Nebraska Misdemeanor and Felony Theft and Shoplifting Laws

Nebraska theft laws prohibit a wide range of conduct, including stealing, theft by deception, receiving stolen property, and shoplifting. Learn how quickly theft adds up to a felony.

Like many states, Nebraska theft laws prohibit a wide range of conduct, including stealing, theft by deception or extortion, theft of services, receiving stolen property, and shoplifting.

Defining Theft Under Nebraska Law

Nebraska law provides the same penalties for the following types of theft.

Theft by unlawful taking. Taking someone else’s property without their permission and with the intent to deprive them of it.

Theft by deception. Obtaining someone else’s property through deceit or trickery.

Theft by extortion. Obtaining another’s property, money, or other things of value by the threat of bodily harm, criminal accusation, or legal or reputational harm.

Theft of services. Obtaining services, which are only available for compensation, and then not paying for them. Services include such things as labor, accommodations in hotels and restaurants, professional services, telephone or cable providers, and admission to exhibitions.

Theft by receiving stolen property. Receiving, retaining, or disposing of property one knows to be stolen from someone else.

(Neb. Rev. Stat. §§ 28-509 and following (2020).)

Classification of Theft Offenses and Penalties in Nebraska

Like many other states, Nebraska classifies most theft crimes based on the dollar value of the property involved. Let’s take a closer look at the different levels of theft penalties under Nebraska law.

Class II Misdemeanor Theft

Theft constitutes a Class II misdemeanor in Nebraska when the value of the stolen property or services is $500 or less. This is the lowest-level theft offense under Nebraska law. A person who commits a Class II misdemeanor theft faces up to six months in jail and a fine of $1,000.

Class I Misdemeanor Theft

A person commits a Class I misdemeanor theft when the value of the stolen property or services involved is more than $500 but less than $1,500. In such a case, the offender is subject to up to one year in jail and a $1,000 fine.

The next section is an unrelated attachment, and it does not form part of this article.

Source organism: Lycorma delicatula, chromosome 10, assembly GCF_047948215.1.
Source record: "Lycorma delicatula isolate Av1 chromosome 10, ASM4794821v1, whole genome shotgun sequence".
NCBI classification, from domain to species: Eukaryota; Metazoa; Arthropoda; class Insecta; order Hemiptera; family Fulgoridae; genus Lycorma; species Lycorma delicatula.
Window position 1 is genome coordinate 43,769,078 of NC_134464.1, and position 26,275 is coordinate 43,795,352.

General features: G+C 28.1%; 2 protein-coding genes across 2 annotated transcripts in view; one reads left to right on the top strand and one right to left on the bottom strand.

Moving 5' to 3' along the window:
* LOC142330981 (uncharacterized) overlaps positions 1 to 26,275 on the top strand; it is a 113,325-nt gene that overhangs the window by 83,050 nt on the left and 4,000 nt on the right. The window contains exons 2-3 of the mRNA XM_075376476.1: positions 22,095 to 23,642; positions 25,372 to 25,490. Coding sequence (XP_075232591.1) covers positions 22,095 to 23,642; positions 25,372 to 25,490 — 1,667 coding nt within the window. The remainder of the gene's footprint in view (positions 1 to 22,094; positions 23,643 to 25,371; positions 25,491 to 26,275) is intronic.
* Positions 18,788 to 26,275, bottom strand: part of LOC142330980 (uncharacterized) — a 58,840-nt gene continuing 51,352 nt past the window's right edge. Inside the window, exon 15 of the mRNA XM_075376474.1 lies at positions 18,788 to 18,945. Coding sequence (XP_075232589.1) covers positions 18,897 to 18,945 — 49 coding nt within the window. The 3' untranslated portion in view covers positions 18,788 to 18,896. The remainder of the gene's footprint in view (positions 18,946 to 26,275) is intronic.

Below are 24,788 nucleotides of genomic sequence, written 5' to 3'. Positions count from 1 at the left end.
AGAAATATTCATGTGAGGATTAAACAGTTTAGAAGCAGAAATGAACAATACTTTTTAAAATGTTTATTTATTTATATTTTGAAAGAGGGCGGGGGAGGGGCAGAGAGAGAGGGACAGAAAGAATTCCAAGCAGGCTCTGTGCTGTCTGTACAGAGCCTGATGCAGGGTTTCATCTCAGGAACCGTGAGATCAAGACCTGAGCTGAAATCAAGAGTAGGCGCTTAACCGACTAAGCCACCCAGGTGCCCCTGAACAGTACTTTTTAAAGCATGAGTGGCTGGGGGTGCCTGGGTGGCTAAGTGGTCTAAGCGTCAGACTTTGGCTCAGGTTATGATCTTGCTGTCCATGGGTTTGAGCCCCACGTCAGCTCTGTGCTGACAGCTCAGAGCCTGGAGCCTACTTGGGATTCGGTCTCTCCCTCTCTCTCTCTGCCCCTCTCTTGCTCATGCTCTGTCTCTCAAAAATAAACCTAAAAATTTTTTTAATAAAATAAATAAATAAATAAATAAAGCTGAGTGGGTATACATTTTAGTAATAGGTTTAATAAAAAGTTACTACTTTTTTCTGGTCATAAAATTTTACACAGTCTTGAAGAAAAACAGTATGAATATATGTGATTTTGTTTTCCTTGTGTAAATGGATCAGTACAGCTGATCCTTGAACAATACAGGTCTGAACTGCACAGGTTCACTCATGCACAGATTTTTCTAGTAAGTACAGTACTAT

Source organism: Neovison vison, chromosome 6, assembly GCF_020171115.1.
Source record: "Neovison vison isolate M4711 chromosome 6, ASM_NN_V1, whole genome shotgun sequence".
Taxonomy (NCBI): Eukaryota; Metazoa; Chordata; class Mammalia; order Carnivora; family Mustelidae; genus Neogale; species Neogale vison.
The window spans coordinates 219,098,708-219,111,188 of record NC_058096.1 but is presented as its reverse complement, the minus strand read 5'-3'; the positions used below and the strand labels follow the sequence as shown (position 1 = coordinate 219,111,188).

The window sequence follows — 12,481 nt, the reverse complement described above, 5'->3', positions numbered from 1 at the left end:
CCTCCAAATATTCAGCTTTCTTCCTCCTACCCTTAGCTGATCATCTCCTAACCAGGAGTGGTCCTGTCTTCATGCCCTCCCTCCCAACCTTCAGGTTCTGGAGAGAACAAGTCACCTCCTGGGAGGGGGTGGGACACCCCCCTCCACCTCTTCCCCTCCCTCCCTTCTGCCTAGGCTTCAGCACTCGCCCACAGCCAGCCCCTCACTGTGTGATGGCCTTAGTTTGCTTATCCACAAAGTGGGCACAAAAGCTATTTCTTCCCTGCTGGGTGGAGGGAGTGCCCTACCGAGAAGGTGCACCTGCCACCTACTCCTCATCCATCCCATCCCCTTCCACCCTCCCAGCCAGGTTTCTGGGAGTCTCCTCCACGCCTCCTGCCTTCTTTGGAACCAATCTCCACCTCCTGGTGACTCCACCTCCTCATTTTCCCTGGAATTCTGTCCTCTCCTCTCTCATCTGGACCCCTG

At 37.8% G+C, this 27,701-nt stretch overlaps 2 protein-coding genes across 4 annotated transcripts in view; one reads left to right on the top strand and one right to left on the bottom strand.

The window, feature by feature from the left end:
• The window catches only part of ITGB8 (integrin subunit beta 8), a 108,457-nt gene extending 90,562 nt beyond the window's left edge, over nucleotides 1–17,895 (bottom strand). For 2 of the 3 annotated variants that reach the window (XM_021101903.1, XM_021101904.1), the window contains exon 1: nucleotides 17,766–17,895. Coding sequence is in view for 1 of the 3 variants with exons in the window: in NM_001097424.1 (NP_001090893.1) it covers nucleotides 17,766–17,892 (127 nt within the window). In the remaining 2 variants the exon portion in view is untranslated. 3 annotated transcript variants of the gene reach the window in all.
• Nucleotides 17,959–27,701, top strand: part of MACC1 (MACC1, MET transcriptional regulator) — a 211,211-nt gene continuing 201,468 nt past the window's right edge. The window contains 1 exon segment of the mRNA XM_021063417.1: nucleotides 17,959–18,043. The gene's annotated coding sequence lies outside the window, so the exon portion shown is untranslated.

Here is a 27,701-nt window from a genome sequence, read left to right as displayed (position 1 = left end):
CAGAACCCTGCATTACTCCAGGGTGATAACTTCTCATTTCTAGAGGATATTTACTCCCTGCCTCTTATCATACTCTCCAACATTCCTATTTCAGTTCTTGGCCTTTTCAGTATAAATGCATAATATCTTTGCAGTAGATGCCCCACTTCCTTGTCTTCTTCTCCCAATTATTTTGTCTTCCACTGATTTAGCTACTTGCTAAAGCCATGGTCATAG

Also, a second conviction for a Class II misdemeanor theft (involving $500 or less) bumps the offense up to a Class I misdemeanor theft.

Class IV Felony Theft

Theft constitutes a Class IV felony in Nebraska when the value of the stolen property or services is at least $1,500 but less than $5,000. Under Nebraska law, a Class IV felony is punishable by up to two years in prison and a fine of no more than $10,000.

The law also provides Class IV felony penalties for:

  • a second or subsequent conviction of a Class I misdemeanor theft (involving between $500 to $1,500), and
  • a third or subsequent conviction of a Class II misdemeanor theft (involving $500 or less).

Class IIA Felony Theft

Theft constitutes a Class IIA felony in Nebraska when the value of the property or services involved is $5,000 or more. A person convicted of a Class IIA felony faces up to 20 years in prison.

Habitual Felons

Nebraska imposes stiff penalties for repeat felony offenders. A person convicted of a third felony faces a mandatory prison sentence of ten to 60 years’ incarceration.

(Neb. Rev. Stat. §§ 28-105, -106, -518; 29-2221 (2020).)

Shoplifting Penalties Under Nebraska Law

Shoplifting crimes carry the penalties described above based on the value of the goods stolen. The definition of shoplifting goes beyond hiding an item under a bulky coat. A person commits theft by shoplifting when, without paying for the goods or merchandise, the person does any of the following:

  • takes or hides the items
  • alters or switches the price tag
  • transfers the items from one container to another
  • causes the cash register to show the wrong price, or
  • disables any security devices.

Unlike many states, Nebraska no longer provides civil penalties specific to shoplifting. Instead, merchants may sue an offender in civil court for any actual property damage or loss sustained as a direct result of the incident, or they can request restitution (compensation) in the criminal matter.

(Neb. Rev. Stat. §§ 28-511, 29-2280 (2020).)

Talk to a Lawyer

If you have been charged with a theft-related offense in Nebraska, contact a local attorney as soon as possible. Theft convictions can have negative consequences on future housing, employment, and financial transactions. Speak with an experienced criminal defense attorney and learn about your options.

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